Article Title: Renewable Energy Toolkit for Enterprises

Author: David Thorpe

The Renewable Energy Toolkit is an intention to encourage cities to transition into more sustainable  and low carbon forms of energy. The Toolkits specifically aids public, private, property owners, asset managers and investors to conceptualize the availability of individualized sustainable technologies and how they can be utilized to best fit their needs. The Chief Executive of the Institute for Sustainability, Ian Short stated, “Renewable energy will play a major role in helping the UK to fulfill its carbon reduction commitments, whilst at the same time addressing energy security in a world where current resources are becoming increasingly constrained.”

The Toolkit includes potential renewable and low carbon technologies such as; using wood as fuel, heat pumps (air and ground-source), low-lead hydropower, anaerobic digestion, solar photovoltaics, solar thermal systems, and wind power. The toolkit also analyzes the possible barriers in utilizing renewable energy sources from small-scale to medium scale urban projects. The toolkits uses case studies to breakdown the local supply chain of energy consumption, existing and future policies and finical constraints to establish the best possible solution to urban energy efficiency.

Crowdfunding + Urban Planning and Design

The following post is a writeup created for “Magyar Urbanisztikai Tudásközpont Nonprofit Kft./Hungarian Urban Knowledge Centre (www.mut.hu)” providing case-study research surrounding the topic of sustainable city developments. 

Site Source: The City Fix

Article Title: Friday Fun: You too can build a sustainable city through crowdfunding

Author: Ryan Schleeter

Crowdfunding is increasingly being utilized within the urban planning and design realm as a means to sponsor urban renewal projects.  Crowdfunding encourages citizen oriented design projects to raise money towards urban improvement projects such as; parks, gardens, and public spaces. To encourage sustainable results from crowdfunding local governments can sign up on citizinvestor.com, which is a platform that raises money for civic projects. An additional source for cities to establish their own platforms for crowdfunding is Citizinvestor Connect. This crowdfunding source allows citizens to voice their opinions about specific project ideas that could be utilized to establish more sustainable civic environments where they live.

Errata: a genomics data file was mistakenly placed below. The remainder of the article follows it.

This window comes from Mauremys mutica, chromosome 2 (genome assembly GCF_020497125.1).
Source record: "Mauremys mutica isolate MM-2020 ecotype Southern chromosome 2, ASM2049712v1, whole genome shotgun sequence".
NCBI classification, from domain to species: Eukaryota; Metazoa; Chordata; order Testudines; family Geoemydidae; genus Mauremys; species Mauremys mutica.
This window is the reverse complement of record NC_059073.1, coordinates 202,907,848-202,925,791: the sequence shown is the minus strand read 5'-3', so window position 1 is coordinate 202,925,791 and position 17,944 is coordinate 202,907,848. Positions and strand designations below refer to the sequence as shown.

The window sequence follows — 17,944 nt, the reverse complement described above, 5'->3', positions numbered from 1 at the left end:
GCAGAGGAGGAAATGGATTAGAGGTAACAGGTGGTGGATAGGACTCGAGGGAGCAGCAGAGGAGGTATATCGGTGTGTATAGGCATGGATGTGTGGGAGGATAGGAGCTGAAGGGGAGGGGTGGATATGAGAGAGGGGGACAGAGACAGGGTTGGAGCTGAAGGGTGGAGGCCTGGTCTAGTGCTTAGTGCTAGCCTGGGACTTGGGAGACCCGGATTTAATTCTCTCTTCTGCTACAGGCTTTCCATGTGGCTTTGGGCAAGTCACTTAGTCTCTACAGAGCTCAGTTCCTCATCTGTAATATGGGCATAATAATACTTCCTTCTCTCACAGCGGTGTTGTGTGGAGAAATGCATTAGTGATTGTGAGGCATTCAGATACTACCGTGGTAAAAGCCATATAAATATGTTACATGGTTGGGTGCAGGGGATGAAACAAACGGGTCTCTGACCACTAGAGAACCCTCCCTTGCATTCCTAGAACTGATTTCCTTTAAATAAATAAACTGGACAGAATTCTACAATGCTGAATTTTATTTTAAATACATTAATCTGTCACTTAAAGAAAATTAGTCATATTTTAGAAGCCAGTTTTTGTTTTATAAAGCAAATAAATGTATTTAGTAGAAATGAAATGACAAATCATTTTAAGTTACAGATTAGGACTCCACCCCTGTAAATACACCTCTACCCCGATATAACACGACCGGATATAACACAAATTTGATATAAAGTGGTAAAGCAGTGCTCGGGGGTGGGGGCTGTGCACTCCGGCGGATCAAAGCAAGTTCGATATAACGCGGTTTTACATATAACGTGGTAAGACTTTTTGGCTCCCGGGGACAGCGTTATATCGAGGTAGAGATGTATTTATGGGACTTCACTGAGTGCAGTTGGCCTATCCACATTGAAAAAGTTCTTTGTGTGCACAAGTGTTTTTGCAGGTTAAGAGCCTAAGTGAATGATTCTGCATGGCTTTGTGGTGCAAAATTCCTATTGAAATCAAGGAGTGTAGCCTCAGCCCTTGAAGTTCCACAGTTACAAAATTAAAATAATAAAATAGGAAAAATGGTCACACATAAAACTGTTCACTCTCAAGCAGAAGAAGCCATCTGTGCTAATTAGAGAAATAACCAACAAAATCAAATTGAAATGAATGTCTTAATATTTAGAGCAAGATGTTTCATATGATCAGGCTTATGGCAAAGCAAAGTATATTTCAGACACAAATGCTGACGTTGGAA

The idea is that by allowing citizens to participate within the donation process of public projects, they create a more inclusive and sustainable urban planning process between citizens and governmental agencies. Although there are some pitfalls to crowdfunding; such as possible inaccessibility to citizens whom lack the ability to provide financial support. The many positive potentials for new capital to fund artistic and economic ventures is advantageous for many cities and countries. Crowdfunding can be utilized within a plethora of projects ranging from renewable energy technologies, to start-up ventures and real estate development. Crowdfunding will aid in meeting the needs of citizens by reimagining cities through a sustainable and inclusionary process.

Social Constructionism within Budapest

After living and working in Budapest for nearly a month I have started to breakdown the differences between my life within the US and my current life in Hungary. I have started to understand how social constructionism plays a major role in uncovering the ways in which individuals and groups perceive their present social reality. I also see social constructionism as an idea that people build their own lives and cultures within publics spaces. But how does this happen? People look at various forms of social phenomenas within their distinct cultural context based upon: created socialization, institutionalized, known or learned and in turn how that becomes tradition or habit to humans. City and culture are etymologically and historically linked. The public spaces are places of citizenship, polis, and places of politics. 

In a previous post I noted how I am particularly interested in how the development of a city around a non-automized plan creates a fundamental dimension within a social context that optimized opportunities for contact and meeting within both streets and public spaces. Ethnographically I have observed that within Budapest the culture of Hungarians can be reflected within its publics spaces, both from a historical contexts and a present day transformation of the city.

I lived in Budapest eight years ago and have drastically seen a difference in the occupation of public spaces and the reclamation of the Hungarian heritage post-communism. In Hungary, street names have been changed based upon historical events and political transformations. Sometime during the past eight years previous metro stops, street names, and avenues that once referenced Russian/Soviet names have transformed back to their previous Hungarian names. Obviously I am not Hungarian, however I think it’s a critical transformation to note as I feel like it’s a nationalist move to regain what is Hungarian. Within the US our culture is a culture of many. It is interesting to live within a mostly homogeneous population. I have begun to notice that culture identity is a very important symbol within the public realm of Budapest. I look forward to exploring more public spaces and understanding how the historical culture of Hungarians are in represented within Budapest.